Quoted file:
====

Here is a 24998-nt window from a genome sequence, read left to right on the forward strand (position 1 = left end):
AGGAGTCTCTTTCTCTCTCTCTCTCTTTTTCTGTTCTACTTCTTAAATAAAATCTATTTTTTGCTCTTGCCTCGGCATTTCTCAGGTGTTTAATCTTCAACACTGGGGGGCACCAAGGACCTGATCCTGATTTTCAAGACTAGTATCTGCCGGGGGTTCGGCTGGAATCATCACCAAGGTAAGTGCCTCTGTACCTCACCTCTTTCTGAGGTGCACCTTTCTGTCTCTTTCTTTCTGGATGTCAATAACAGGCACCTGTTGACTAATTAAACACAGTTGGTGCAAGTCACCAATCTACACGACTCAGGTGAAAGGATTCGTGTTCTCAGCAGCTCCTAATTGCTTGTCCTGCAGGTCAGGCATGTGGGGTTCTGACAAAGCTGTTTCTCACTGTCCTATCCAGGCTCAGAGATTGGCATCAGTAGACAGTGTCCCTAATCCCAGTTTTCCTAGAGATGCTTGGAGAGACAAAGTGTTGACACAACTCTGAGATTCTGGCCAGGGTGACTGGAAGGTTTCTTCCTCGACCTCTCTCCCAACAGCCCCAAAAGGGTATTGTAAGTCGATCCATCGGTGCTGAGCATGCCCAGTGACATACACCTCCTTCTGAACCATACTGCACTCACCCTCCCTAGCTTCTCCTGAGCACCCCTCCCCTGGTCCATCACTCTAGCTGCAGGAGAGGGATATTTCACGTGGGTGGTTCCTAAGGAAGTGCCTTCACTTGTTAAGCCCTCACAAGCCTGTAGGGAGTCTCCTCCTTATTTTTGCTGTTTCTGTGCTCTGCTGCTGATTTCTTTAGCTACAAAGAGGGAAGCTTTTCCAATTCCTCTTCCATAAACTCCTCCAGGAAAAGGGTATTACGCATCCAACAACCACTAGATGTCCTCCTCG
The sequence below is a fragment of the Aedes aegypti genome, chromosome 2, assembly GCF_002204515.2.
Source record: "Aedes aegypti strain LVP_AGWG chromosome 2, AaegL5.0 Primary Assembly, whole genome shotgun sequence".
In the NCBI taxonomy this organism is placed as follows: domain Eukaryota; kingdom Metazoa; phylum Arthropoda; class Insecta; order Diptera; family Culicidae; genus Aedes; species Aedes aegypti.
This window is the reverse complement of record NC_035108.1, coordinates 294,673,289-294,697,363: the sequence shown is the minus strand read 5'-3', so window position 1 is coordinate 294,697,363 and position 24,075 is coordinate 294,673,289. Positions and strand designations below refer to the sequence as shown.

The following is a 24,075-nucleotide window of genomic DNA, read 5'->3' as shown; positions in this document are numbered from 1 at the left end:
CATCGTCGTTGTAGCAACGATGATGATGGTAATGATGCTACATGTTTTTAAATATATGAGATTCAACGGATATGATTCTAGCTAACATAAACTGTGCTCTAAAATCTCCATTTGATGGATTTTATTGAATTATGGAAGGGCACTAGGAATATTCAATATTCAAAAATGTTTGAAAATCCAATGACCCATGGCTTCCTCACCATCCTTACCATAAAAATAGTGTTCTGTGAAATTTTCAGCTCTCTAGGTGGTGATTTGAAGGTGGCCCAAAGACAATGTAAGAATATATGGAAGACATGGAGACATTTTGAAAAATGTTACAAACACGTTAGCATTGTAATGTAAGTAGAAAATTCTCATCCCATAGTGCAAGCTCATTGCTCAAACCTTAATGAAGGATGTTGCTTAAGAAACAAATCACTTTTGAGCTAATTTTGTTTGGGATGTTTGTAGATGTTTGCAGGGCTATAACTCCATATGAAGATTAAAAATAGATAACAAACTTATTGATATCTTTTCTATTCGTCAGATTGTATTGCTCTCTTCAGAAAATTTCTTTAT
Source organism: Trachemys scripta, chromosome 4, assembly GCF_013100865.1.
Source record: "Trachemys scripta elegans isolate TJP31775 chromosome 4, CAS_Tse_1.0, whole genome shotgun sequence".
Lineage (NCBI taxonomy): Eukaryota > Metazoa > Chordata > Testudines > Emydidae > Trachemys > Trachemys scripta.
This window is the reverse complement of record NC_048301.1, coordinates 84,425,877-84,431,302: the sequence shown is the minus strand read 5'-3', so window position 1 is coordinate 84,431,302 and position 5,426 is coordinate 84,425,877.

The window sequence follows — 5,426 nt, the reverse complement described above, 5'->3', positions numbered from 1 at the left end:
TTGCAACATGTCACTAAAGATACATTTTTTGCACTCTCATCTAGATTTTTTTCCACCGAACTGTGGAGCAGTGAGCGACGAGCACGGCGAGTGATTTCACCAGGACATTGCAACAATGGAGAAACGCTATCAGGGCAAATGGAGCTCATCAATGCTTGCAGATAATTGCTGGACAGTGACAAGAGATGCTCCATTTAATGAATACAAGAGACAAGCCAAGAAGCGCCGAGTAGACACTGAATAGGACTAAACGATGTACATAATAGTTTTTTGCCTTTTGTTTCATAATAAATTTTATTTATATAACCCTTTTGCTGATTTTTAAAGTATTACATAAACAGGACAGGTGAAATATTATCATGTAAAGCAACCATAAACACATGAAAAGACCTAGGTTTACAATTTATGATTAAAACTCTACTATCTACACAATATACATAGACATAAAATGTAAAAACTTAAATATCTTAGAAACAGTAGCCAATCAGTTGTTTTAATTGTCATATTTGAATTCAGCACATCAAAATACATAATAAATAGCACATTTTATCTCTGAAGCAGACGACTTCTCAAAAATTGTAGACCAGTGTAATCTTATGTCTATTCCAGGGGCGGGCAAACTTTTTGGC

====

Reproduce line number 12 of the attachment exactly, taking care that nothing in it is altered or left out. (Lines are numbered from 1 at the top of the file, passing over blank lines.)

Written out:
This window is the reverse complement of record NC_048301.1, coordinates 84,425,877-84,431,302: the sequence shown is the minus strand read 5'-3', so window position 1 is coordinate 84,431,302 and position 5,426 is coordinate 84,425,877.